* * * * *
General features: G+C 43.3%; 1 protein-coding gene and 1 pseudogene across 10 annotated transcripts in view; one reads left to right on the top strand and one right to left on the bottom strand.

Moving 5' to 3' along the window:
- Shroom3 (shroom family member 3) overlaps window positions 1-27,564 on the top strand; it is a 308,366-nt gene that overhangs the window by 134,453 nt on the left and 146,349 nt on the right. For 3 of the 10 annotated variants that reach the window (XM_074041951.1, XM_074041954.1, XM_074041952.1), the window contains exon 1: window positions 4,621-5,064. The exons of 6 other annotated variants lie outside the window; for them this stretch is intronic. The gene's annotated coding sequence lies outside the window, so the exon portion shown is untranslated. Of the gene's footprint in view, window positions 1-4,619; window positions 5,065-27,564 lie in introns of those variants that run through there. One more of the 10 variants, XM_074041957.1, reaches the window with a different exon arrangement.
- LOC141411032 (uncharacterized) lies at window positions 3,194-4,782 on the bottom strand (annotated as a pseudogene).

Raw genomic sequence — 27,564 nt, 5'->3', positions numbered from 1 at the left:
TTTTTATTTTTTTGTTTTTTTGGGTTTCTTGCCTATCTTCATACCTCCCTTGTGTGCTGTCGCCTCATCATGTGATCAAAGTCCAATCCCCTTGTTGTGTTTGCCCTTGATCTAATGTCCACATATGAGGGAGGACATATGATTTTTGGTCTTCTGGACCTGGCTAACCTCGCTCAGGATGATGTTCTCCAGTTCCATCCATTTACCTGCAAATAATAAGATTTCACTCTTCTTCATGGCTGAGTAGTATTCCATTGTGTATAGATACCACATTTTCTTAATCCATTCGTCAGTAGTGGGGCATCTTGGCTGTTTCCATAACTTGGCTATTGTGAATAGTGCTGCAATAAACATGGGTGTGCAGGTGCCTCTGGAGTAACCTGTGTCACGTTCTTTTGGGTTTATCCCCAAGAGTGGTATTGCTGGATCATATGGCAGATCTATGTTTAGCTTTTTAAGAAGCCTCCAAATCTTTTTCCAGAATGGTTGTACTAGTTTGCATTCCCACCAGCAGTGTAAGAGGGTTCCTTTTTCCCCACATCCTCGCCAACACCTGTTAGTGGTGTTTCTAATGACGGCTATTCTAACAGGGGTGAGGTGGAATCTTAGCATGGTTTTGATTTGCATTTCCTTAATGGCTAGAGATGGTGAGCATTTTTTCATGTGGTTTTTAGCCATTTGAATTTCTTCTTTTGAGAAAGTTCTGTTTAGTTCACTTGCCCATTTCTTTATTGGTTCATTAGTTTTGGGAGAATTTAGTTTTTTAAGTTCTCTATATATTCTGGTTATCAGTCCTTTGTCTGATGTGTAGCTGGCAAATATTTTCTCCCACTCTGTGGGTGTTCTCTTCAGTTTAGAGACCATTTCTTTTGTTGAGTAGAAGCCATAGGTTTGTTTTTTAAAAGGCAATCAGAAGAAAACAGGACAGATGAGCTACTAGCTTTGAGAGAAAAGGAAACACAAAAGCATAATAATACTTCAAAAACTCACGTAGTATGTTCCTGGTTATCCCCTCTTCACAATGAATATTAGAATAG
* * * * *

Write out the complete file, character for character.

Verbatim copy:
General features: G+C 43.3%; 1 protein-coding gene and 1 pseudogene across 10 annotated transcripts in view; one reads left to right on the top strand and one right to left on the bottom strand.

Moving 5' to 3' along the window:
- Shroom3 (shroom family member 3) overlaps window positions 1-27,564 on the top strand; it is a 308,366-nt gene that overhangs the window by 134,453 nt on the left and 146,349 nt on the right. For 3 of the 10 annotated variants that reach the window (XM_074041951.1, XM_074041954.1, XM_074041952.1), the window contains exon 1: window positions 4,621-5,064. The exons of 6 other annotated variants lie outside the window; for them this stretch is intronic. The gene's annotated coding sequence lies outside the window, so the exon portion shown is untranslated. Of the gene's footprint in view, window positions 1-4,619; window positions 5,065-27,564 lie in introns of those variants that run through there. One more of the 10 variants, XM_074041957.1, reaches the window with a different exon arrangement.
- LOC141411032 (uncharacterized) lies at window positions 3,194-4,782 on the bottom strand (annotated as a pseudogene).

Raw genomic sequence — 27,564 nt, 5'->3', positions numbered from 1 at the left:
TTTTTATTTTTTTGTTTTTTTGGGTTTCTTGCCTATCTTCATACCTCCCTTGTGTGCTGTCGCCTCATCATGTGATCAAAGTCCAATCCCCTTGTTGTGTTTGCCCTTGATCTAATGTCCACATATGAGGGAGGACATATGATTTTTGGTCTTCTGGACCTGGCTAACCTCGCTCAGGATGATGTTCTCCAGTTCCATCCATTTACCTGCAAATAATAAGATTTCACTCTTCTTCATGGCTGAGTAGTATTCCATTGTGTATAGATACCACATTTTCTTAATCCATTCGTCAGTAGTGGGGCATCTTGGCTGTTTCCATAACTTGGCTATTGTGAATAGTGCTGCAATAAACATGGGTGTGCAGGTGCCTCTGGAGTAACCTGTGTCACGTTCTTTTGGGTTTATCCCCAAGAGTGGTATTGCTGGATCATATGGCAGATCTATGTTTAGCTTTTTAAGAAGCCTCCAAATCTTTTTCCAGAATGGTTGTACTAGTTTGCATTCCCACCAGCAGTGTAAGAGGGTTCCTTTTTCCCCACATCCTCGCCAACACCTGTTAGTGGTGTTTCTAATGACGGCTATTCTAACAGGGGTGAGGTGGAATCTTAGCATGGTTTTGATTTGCATTTCCTTAATGGCTAGAGATGGTGAGCATTTTTTCATGTGGTTTTTAGCCATTTGAATTTCTTCTTTTGAGAAAGTTCTGTTTAGTTCACTTGCCCATTTCTTTATTGGTTCATTAGTTTTGGGAGAATTTAGTTTTTTAAGTTCTCTATATATTCTGGTTATCAGTCCTTTGTCTGATGTGTAGCTGGCAAATATTTTCTCCCACTCTGTGGGTGTTCTCTTCAGTTTAGAGACCATTTCTTTTGTTGAGTAGAAGCCATAGGTTTGTTTTTTAAAAGGCAATCAGAAGAAAACAGGACAGATGAGCTACTAGCTTTGAGAGAAAAGGAAACACAAAAGCATAATAATACTTCAAAAACTCACGTAGTATGTTCCTGGTTATCCCCTCTTCACAATGAATATTAGAATAG